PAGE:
Home>Gender Studies: Stacey Nicole, Working on Social and Gender-Based Violence
Gender Studies: Stacey Nicole, Working on Social and Gender-Based Violence
Stacey Nicole Bellido joined Sciences Po in Paris after obtaining a bachelor degree in political science from the University of the Philippines.
She chose to continue her education in Europe, with a master’s degree in Human Rights and Humanitarian Action from our Paris School of International Affairs (PSIA) and the Advanced Certification in Gender Studies, a certificate open to all students in their second year of master programme by Sciences Po's Gender Studies department (PRESAGE).
She is interning at the Organisation for Economic Cooperation and Development (OECD), on OECD - Philippines cooperation as well as gender initiatives of the Southeast Asia Regional Programme.
Let's meet this graduate.
WHY DID YOU CHOOSE TO PURSUE THE CERTIFICATION IN GENDER STUDIES IN ADDITION TO YOUR MASTER'S PROGRAMME?
When I first applied to Sciences Po, I immediately knew that I wanted to pursue the Advanced Certification in Gender Studies because I have always been passionate about gender. Taking up feminist literary criticism in high school, back in the Philippines, was my first foray into the subject. I remember my teacher telling us to imagine that we are putting on feminist lenses as we analyse our texts, and I never took them off since then! In college, a course on feminist international relations further enkindled my interest in gender studies especially thanks to the book entitled Bananas, Beaches, and Bases by Cynthia Enloe. From a gender perspective, I believe I get to understand better the way the world around me works.
I like exploring the different dynamics of gender and how it cuts across all economic, political, and socio-cultural spheres. Gender is complex as it intersects with so many of today's contemporary challenges – such as disasters and humanitarian response, the digital divide, armed conflict, migration, etc. – which makes it all the more necessary to study and incorporate it into both policy and practice. So to study about international affairs alongside my gender studies was the perfect combination of my academic and professional interests and my passion.
HOW DID IT MATERIALISE IN PRACTICE?
Pursuing this Advanced Certification allowed me to take more classes on gender and learn from highly-esteemed gender experts in the field. It also drove me to pursue a gender-related internship with the non-profit organisation Data-Pop Alliance to work on their Data Feminism programme where I helped produce a comprehensive review of technology-based interventions to mitigate child marriage and female genital mutilation (FGM) across several countries in Africa and South Asia.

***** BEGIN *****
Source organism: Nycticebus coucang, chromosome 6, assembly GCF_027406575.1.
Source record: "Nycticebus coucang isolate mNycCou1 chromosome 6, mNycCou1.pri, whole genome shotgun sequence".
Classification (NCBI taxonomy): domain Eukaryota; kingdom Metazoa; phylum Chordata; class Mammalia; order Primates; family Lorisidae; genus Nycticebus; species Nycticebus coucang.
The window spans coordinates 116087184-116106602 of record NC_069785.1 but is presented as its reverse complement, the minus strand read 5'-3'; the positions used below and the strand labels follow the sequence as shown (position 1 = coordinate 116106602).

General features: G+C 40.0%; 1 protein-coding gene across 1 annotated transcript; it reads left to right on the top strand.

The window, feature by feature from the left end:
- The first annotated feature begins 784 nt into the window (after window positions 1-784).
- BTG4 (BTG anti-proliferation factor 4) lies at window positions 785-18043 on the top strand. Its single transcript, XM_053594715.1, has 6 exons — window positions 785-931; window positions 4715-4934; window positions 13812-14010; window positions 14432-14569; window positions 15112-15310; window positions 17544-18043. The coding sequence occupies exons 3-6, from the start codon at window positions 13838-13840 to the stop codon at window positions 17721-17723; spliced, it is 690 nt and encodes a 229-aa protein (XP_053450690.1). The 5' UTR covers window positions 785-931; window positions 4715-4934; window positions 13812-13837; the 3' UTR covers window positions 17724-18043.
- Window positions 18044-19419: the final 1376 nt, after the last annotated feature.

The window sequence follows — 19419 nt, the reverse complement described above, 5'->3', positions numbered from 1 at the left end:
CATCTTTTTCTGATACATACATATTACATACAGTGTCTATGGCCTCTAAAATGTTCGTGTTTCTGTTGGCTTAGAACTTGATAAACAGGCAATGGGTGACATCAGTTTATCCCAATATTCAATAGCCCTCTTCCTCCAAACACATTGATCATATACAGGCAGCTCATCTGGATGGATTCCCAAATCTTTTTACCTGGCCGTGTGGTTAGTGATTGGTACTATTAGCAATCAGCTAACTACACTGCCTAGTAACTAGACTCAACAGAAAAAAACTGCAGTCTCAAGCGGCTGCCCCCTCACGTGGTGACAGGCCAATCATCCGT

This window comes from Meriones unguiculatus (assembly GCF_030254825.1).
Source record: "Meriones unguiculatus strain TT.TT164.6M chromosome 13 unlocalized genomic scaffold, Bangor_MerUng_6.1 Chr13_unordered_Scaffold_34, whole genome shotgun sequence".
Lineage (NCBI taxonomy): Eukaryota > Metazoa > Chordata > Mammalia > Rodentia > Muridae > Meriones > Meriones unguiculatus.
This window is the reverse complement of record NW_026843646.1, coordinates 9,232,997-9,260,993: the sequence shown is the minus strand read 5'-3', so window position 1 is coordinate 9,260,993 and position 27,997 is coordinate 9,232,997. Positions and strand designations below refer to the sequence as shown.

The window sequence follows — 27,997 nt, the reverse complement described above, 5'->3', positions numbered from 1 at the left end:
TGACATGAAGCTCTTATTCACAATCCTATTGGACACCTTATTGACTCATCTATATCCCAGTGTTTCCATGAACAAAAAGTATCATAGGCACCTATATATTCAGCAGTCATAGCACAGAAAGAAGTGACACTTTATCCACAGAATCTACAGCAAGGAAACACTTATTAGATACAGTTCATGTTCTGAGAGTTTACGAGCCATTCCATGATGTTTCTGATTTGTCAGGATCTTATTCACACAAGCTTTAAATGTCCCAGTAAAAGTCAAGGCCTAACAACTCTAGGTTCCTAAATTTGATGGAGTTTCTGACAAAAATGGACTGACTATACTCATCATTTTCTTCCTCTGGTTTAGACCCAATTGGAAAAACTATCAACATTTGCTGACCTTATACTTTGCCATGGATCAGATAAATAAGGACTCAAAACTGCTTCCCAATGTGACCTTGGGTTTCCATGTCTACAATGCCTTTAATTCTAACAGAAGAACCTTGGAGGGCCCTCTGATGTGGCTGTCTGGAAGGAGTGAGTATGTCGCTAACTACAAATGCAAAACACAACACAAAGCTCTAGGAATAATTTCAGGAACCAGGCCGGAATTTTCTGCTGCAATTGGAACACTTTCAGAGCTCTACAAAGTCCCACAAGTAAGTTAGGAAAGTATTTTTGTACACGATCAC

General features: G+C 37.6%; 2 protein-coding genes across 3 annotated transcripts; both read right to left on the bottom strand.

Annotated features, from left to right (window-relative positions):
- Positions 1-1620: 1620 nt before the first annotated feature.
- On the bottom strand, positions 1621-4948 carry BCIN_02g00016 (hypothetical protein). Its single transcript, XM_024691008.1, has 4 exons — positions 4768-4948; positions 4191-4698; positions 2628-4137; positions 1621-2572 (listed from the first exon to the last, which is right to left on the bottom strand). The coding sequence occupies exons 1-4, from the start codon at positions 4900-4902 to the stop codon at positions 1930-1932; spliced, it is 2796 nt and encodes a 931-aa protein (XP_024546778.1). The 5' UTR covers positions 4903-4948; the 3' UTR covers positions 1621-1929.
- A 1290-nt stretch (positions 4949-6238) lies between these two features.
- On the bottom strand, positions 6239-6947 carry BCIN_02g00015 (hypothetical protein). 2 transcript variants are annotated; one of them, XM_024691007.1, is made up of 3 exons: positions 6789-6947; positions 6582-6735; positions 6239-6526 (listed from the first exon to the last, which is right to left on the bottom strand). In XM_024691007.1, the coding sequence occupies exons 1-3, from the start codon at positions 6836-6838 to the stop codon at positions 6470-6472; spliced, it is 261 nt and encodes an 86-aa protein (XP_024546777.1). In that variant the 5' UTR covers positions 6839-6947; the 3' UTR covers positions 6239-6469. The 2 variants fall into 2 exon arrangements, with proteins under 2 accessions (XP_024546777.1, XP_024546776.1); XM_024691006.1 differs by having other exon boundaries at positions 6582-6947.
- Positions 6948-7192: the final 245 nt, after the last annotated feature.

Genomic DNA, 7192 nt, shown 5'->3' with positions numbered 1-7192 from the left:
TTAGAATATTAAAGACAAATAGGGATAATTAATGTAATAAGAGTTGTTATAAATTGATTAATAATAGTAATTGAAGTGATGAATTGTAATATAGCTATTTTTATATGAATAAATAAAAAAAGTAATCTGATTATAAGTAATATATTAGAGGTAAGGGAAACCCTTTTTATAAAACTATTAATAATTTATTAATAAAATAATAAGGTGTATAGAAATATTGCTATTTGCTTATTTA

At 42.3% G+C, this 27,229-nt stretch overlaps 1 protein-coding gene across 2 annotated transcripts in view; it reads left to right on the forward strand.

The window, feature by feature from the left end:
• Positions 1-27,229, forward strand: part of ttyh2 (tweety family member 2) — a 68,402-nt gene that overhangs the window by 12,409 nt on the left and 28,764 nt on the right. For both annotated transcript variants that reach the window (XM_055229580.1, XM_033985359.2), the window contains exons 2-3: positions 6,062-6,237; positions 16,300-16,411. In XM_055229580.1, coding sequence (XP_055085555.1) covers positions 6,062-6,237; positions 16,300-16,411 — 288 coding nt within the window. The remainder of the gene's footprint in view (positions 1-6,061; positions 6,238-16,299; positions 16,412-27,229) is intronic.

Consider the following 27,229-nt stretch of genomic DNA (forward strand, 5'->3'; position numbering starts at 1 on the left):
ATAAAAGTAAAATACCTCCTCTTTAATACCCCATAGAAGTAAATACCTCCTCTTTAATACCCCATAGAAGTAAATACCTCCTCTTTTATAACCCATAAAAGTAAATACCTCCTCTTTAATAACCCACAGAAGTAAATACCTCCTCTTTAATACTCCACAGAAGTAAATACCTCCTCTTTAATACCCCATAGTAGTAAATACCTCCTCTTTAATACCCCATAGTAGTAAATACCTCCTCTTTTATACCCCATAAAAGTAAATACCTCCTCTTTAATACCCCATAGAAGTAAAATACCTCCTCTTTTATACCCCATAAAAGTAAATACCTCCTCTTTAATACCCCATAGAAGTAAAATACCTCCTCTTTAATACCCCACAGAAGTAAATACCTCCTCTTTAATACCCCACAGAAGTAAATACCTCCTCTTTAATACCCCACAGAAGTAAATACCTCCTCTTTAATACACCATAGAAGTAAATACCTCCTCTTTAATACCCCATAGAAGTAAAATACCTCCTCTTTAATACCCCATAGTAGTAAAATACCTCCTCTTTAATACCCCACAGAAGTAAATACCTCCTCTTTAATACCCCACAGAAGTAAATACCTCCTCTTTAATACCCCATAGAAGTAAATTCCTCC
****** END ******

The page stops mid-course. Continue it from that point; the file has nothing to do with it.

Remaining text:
I aspire to be a gender expert myself, so I am very grateful to Sciences Po for equipping me with the tools I need to specialise in this field and hopefully use it to build a more gender equal world!
WOULD YOU LIKE TO TELL US ABOUT ONE OF YOUR GENDER STUDIES COURSES?
During my last semester at Sciences Po, I had the immense pleasure to learn from Dr. Nazand Begikhani in her class on “Researching Sexual and Gender-Based Violence in Conflict Zones”. I have taken several courses on gender throughout my academic journey but it was this class which first raised the important point about the human toll this field of work carries. In discussing such heavy realities, I realised that the path I have chosen for myself will always carry with it certain sensitivities that must be dealt not only with skill and knowledge, but also with utmost care – for the people I work with, those I will work for, and more importantly for myself as a researcher or someone who aspires to work on the ground.
It moved me to explore at a deeper level that sexual and gender-based violence (SGBV) is part and parcel of everyday life, not just during conflict time, and that if I were to work on addressing it, it means I have to look out for myself too so I can look out for others better. We started our semester with our professor asking us how we were; it was also my last official class for my entire master's programme and I believe she summed it up perfectly by reminding us to put the human person at the centre of everything we do and to not forget to take care of ourselves too along the way.
WHAT WOULD BE YOUR BEST MEMORY FROM YOUR TIME AT SCIENCES PO?
Probably all the lunches, study sessions, and picnics with my friends in the past two years (especially in the garden at 27, rue Saint-Guillaume!). Learning inside the classroom was truly an enriching experience, but the bonds made outside of it also hold a great impact in my life. It is the people I met in school who made Sciences Po a home to me and I know there will be more to come as we go about our futures.
WHAT IS NEXT FOR YOU?
Currently, I am doing an internship with the Organisation for Economic Cooperation and Development (OECD) in the South and Southeast Asia division of the Global Relations and Co-operation Directorate. Though I am miles away from my Filipino home, I am grateful to work on policy research and advice on OECD - Philippines cooperation as well as gender initiatives of our Southeast Asia Regional Programme. In this role, I am also able to combine my interest in diplomacy with my previous work experience in the foreign service.
Moving forward, I would like to keep working here in France or in Europe on projects close to my passions and/or closer to home, particularly gender-related ones or those that give greater visibility to the Philippines or Asia - Europe ties.
WHAT ONE-SENTENCE ADVICE WOULD YOU GIVE TO THE NEXT COHORTS?
Put yourself out there and find your tribe – you will never run out of spaces to contribute to and you will always have something worth sharing and people who will listen!